This example confirmed that for the considered inductor-load system, the typical FEM approach of solving coupled electromagnetic, thermal and motion (even without linear motion of the paper web) physics, is not appropriate for the control system simulation. Taking this into consideration, and additionally that the temperature of calendering rolls typically changes only a few degrees, another approach based on the one hand on partial decoupling and on the other hand on simplified modeling of the moving paper web, has been suggested.
3 Simulation of induction heating of rotating cylinder with wet paper web
In the work  the simplified method of simulation of heat transfer between calendering roll and paper is presented. By combining thermal conduction and existing thermal conditions with energy balance, the movement of the paper web can be neglected, as it is shown (for 2D model)in Figure 3. As can be seen, two types of cylindrical surfaces (in 3D volumes) have been created: rotating (steel roll) and non-rotating (generally representing heat sources and sinks). There is no thermal resistance between these two types of region. The fixed regions may represent this part of roll surface where power is dissipated (regions under inductors), as well as areas of intensive heat removal (in contact with the wet web of paper). This approach may solve the problem of connecting the rotation motion of the roll with linear motion of the endless paper web. The material parameters of the area which represents the paper web can be treated as a function of the observation time. This makes it possible to analyze the dynamic effects of changing these parameters (e.g. moisture and temperature) on the temperature of the rotating roller smoothing the paper.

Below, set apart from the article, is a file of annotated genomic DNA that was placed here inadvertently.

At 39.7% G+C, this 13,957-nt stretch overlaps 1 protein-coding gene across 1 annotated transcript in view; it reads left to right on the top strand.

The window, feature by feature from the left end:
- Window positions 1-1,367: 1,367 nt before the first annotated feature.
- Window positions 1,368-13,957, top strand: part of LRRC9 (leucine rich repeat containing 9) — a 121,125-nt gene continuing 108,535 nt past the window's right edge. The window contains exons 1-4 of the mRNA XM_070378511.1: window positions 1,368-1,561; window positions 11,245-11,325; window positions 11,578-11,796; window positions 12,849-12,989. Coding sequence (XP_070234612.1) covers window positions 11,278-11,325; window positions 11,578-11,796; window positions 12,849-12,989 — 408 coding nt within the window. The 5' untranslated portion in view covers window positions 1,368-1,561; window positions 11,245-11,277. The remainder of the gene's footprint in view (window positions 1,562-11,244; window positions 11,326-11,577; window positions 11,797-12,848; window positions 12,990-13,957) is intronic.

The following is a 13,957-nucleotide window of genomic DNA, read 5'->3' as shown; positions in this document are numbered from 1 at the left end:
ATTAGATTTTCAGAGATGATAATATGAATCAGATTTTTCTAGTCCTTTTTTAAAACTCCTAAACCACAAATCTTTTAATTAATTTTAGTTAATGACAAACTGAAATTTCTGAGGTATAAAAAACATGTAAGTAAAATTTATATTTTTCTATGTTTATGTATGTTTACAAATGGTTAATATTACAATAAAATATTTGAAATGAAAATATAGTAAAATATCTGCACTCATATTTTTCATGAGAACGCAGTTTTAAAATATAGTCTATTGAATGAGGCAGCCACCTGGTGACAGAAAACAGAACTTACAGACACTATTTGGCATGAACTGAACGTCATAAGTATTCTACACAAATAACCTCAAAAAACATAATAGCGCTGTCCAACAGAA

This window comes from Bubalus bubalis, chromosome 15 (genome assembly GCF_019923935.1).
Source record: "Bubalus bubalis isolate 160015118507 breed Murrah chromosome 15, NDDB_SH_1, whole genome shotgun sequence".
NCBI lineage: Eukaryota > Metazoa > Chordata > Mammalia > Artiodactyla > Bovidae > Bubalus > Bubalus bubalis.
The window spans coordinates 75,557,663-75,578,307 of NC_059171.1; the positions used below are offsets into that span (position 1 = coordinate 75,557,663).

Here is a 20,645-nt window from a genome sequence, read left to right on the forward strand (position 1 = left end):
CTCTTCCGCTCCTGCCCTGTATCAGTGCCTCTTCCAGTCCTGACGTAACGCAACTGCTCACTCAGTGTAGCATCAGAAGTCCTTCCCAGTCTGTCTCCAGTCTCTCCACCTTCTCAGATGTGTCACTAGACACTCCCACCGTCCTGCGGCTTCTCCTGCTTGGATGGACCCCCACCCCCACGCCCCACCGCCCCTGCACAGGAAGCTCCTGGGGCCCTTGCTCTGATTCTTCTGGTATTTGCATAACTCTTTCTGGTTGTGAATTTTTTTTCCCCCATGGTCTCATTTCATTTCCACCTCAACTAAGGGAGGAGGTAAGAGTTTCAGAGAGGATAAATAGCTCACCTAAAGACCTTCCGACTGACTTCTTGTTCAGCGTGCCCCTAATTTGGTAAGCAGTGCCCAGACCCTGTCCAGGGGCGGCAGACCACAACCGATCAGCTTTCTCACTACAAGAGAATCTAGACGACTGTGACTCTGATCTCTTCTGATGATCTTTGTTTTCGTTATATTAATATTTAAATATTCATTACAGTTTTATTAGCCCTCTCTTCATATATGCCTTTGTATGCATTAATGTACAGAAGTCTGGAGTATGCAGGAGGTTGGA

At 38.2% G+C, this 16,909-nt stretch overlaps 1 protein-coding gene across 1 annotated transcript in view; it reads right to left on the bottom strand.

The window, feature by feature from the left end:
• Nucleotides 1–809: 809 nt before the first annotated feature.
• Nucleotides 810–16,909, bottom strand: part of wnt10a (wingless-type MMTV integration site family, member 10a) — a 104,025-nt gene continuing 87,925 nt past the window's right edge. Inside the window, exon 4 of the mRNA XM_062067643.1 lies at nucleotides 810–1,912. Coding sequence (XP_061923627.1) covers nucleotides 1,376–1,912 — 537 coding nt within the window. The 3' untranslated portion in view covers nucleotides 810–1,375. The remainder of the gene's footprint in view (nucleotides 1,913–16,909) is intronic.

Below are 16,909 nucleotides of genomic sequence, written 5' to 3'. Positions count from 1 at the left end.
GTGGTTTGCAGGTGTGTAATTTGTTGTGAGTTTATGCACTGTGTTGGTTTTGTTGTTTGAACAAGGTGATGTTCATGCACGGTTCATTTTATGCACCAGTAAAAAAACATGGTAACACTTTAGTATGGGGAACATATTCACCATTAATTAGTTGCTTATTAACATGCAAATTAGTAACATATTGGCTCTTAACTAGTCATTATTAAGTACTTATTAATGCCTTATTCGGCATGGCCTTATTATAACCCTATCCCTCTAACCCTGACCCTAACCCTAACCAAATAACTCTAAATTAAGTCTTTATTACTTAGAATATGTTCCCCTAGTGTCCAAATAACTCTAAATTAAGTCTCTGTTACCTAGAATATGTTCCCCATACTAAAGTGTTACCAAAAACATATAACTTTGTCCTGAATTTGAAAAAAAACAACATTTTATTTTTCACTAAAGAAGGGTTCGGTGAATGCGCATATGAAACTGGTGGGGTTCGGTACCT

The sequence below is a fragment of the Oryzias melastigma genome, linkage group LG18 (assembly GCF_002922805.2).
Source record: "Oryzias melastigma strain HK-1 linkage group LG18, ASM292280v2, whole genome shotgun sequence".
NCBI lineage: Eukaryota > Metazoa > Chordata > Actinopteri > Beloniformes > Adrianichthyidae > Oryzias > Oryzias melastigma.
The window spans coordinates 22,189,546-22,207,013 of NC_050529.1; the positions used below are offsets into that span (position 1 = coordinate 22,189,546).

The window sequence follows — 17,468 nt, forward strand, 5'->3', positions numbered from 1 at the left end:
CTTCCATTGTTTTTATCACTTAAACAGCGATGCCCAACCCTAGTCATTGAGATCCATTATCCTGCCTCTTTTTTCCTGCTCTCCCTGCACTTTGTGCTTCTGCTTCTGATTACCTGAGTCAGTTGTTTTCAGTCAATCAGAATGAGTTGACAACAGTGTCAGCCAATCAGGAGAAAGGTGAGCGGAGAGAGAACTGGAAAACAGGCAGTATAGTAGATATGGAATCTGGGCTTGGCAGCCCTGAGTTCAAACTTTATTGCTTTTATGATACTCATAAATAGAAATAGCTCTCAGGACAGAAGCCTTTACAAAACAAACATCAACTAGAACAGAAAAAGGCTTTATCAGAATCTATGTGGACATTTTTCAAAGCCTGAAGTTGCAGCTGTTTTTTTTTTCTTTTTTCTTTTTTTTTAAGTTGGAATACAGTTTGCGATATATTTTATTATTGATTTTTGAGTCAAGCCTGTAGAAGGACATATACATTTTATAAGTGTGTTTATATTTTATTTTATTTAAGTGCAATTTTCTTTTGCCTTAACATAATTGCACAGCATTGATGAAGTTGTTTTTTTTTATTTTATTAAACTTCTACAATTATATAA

In general, two main problems can be highlighted in the considered issue. Firstly, how to present and simulate the induction heating (power generation), and secondly how to simulate the heat transfer to wet web, its drying and heating.
It was assumed that the large roll diameter in comparison to the circumferential size of inductors, as well as the skin effect and high speed of rotation, means the integral of volumetric power density dissipated in the roll (along the circumference and thickness of the cylinder wall)can be used in thermal calculations, instead of the actual distribution of volumetric power density. This leads (in 3D) to the usage of the linear power density distribution along the length of the cylinder in thermal calculations.